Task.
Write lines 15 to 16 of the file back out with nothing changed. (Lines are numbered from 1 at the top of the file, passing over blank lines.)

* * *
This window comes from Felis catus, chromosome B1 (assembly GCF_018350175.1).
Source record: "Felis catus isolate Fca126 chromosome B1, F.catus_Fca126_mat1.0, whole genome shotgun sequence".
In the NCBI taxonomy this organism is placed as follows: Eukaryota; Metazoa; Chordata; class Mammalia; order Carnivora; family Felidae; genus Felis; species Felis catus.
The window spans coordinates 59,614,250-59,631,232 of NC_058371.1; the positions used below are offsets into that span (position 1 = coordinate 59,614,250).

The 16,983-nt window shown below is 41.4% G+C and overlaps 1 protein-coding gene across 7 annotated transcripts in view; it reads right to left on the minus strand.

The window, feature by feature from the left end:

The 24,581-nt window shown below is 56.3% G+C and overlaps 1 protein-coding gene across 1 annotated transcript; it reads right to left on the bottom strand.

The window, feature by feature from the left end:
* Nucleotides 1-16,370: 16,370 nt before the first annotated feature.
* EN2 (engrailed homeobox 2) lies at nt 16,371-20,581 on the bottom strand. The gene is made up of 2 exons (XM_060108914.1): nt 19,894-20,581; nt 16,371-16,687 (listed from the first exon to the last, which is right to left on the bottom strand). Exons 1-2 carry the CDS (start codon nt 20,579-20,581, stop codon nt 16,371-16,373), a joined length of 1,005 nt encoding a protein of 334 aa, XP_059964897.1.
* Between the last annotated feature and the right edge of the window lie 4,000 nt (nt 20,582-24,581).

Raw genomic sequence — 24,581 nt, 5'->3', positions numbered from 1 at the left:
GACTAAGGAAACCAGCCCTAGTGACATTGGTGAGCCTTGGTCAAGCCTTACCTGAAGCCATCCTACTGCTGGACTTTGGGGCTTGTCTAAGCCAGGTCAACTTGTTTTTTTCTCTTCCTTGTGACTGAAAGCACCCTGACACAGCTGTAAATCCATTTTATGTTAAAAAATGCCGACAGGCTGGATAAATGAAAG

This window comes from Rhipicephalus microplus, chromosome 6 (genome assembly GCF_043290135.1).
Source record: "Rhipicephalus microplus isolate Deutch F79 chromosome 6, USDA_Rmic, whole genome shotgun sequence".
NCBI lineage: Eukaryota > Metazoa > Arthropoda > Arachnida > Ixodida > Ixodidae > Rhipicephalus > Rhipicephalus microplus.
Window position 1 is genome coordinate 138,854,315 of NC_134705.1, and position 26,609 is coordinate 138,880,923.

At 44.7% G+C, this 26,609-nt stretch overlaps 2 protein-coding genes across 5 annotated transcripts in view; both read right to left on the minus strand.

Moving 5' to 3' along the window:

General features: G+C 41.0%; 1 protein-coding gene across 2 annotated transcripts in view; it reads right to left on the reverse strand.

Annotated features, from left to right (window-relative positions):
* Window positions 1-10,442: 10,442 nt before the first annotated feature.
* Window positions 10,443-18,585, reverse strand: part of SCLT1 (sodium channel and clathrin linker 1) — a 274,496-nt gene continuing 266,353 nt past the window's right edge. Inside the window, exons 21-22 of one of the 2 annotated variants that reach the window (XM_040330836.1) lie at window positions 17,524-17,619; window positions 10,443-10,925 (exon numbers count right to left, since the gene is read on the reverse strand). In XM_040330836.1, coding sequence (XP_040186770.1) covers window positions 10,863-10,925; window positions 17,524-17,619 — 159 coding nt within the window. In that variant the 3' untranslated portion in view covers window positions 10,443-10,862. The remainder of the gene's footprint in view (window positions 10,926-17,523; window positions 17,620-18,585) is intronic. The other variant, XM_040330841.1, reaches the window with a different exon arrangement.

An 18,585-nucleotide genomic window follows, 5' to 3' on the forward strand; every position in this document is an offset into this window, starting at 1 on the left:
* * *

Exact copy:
Source record: "Rhipicephalus microplus isolate Deutch F79 chromosome 6, USDA_Rmic, whole genome shotgun sequence".
NCBI lineage: Eukaryota > Metazoa > Arthropoda > Arachnida > Ixodida > Ixodidae > Rhipicephalus > Rhipicephalus microplus.